:: Article

century of dislocation

By K. Thomas Kahn.

Speedboat and Pitch Dark by Renata Adler, reissued by NYRB Classics, 2013

Do I need to stylize it, then, or can I tell it as it was?… Is that where it begins? I don’t know. I don’t know where it begins. It is where I am.

These lines, from the opening pages of Renata Adler’s second novel, Pitch Dark (1983), should rightly be read as a self-reflexive rumination on the fragmented and nonlinear prose style in her two fictional works, an endeavor to centralize the act of storytelling (and, with it, the conflicts between objectivity and subjectivity) begun by Adler when Speedboat was published in 1976. The impact of Speedboat upon writers as diverse as David Foster Wallace, Elizabeth Hardwick, and David Shields proves its status as a sui generis text. As Guy Trebay notes:

Speedboat … stamp[s] contemporary consciousness with its singular mark. Because the book prefigured by decades certain telegraphic forms of communication we now take for granted, it is easy to miss the point that Speedboat got there well before e-mails or Facebook or Twitter.

Because Speedboat in effect reinvented the novel with its unique mix of vignettes, kaleidoscopic and panoramic reportage, and a presciently liberal social commentary, Adler’s prefiguration of how contemporary life is ingested in—and therefore best understood by—fragments represents a stylistic shift in narration. As such, Speedboat is a seminal text in the history of the literary novel’s evolution. Now that it and its companion novel Pitch Dark have been reissued by the New York Review of Books after being out of print for some twenty-five years, one can read these texts anew, posit their importance to experimental fiction written in the wake of Speedboat, and also admire Adler’s gift for incisive social and personal insights that are still relevant and resonant to this day.

Both Speedboat’s and Pitch Dark’s narrators are reporters. In the former novel, Jen Fain shifts back and forth in time as she relates experiences at boarding school, graduate school, cocktail parties with academics, interviews conducted with people of different classes and races in her capacity as reporter, and the political conflicts that affect a liberal, bohemian social clique whose globetrotting always brings them back to Manhattan as if the city were a magnet. (These experiences are also Kate Ennis’s in Pitch Dark, but the later novel focuses more on Ennis’s psychological conflict than on the more external factors with which Speedboat is concerned.) As Adler eschews plot almost entirely, the vignettes Jen Fain offers form a whole only as one reads. Muriel Spark observes how, when reading Adler’s prose, “[y]ou have to piece it together as you would if you had picked up a stranger’s private journal.”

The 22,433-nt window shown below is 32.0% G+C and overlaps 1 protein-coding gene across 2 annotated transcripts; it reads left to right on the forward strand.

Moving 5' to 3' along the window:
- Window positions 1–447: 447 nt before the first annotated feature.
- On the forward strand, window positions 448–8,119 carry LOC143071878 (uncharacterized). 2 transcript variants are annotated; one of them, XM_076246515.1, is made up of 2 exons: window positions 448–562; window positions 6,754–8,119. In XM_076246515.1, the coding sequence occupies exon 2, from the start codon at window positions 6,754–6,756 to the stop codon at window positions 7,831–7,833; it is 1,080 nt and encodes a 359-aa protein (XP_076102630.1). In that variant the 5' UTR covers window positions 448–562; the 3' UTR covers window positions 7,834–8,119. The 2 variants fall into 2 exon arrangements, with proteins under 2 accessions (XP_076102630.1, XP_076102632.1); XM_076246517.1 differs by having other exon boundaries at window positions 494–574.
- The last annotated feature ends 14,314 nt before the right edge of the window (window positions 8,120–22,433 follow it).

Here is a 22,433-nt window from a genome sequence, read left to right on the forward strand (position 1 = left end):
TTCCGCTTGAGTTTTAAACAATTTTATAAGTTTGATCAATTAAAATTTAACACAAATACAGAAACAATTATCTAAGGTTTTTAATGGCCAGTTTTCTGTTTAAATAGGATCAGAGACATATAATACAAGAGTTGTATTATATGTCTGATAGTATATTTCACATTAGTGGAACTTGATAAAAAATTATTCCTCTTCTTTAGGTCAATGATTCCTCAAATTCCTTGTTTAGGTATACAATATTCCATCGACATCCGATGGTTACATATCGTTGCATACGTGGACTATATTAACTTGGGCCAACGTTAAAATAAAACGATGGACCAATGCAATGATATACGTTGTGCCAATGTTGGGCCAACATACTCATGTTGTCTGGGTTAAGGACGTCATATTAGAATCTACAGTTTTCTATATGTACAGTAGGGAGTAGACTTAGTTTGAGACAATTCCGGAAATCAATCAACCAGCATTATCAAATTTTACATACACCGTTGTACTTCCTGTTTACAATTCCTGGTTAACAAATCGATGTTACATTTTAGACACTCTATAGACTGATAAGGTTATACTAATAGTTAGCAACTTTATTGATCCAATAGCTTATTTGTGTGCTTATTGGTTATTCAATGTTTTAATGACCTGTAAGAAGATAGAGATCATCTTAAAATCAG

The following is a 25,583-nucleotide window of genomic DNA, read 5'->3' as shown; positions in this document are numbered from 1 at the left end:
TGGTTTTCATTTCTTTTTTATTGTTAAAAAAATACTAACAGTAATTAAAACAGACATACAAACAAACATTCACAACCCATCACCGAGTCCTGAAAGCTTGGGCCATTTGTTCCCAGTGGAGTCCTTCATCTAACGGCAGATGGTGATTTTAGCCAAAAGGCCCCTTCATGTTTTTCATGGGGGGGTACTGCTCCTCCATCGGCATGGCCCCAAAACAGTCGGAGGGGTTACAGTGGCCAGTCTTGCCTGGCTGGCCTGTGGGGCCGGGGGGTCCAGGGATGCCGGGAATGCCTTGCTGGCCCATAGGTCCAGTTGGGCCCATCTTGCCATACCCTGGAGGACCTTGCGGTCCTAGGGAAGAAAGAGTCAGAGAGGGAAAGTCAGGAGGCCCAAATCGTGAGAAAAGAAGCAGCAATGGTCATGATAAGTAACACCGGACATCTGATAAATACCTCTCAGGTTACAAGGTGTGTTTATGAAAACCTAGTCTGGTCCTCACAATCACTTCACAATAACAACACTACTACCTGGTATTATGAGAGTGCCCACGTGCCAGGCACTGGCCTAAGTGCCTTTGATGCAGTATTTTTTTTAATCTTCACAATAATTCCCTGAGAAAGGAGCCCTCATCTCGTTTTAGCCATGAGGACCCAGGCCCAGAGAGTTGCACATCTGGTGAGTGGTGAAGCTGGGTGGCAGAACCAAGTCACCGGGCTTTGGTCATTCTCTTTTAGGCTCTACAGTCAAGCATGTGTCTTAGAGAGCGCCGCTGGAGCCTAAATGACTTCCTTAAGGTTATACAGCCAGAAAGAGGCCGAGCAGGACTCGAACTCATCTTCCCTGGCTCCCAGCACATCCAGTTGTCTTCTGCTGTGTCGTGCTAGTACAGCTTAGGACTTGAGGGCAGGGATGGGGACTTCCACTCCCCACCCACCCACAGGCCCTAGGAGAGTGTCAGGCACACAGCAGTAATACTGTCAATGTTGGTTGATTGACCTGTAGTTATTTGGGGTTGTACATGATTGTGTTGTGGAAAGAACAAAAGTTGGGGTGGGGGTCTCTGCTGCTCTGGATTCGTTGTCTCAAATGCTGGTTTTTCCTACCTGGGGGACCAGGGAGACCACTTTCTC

Although Speedboat is more of a public chronicle than a private document like Pitch Dark, it is still very much a subjective view of city life and how this affects an individual’s consciousness. Fain observes: “I find that many city people give their most minute attention to the ethics of found objects, small.” In many ways, this is one of the pressing issues in Speedboat: how the mundane encounters in our lives—the bureaucratic idiocies at the institution where Fain serves as an adjunct; telephone calls from PBS soliciting donations; international phone calls with bad connections, effectively rendering them party-lines (as Matthew Specktor has also termed Adler’s prose style in his piece in The Believer); the political and intimate disconnect one has with one’s lovers—are like pieces in a puzzle which can never be placed together into a concrete whole, and yet, if we are to make sense of our individuality, must somehow be mapped on to our subjectivities, even if our attempts fail: “Something lost in translation there, perhaps. Everywhere.”

And while “[p]eople seem to be unhappy in so many different ways,” Fain must incorporate the fragments of other people’s experiences in order to fathom her own. In this way, “the inevitable is being interrupted by strangers all the time,” thus affecting the narrative we attempt to construct for ourselves:

The plot of things separating, not so common, disintegration, breaking up. The plot of one thing following in the track of another, as in thrillers, chases. The plot of things parallel. Suspense, which has time as an obstacle to a resolution in the future. Nostalgia, which has time as an obstacle to a resolution in the past. Maybe there are stories, even, like solitaire or canasta: they are shuffled and dealt, then they do or do not come out.

Also affecting our narratives are, as Trebay believes Adler presages, our modes of communication and travel, which combine to further displace us from other people despite how necessary they are to the task of trying to understand our identities in relation to the world in which we live: “The jet, the telephone, the boat, the train, the television. Dislocations.”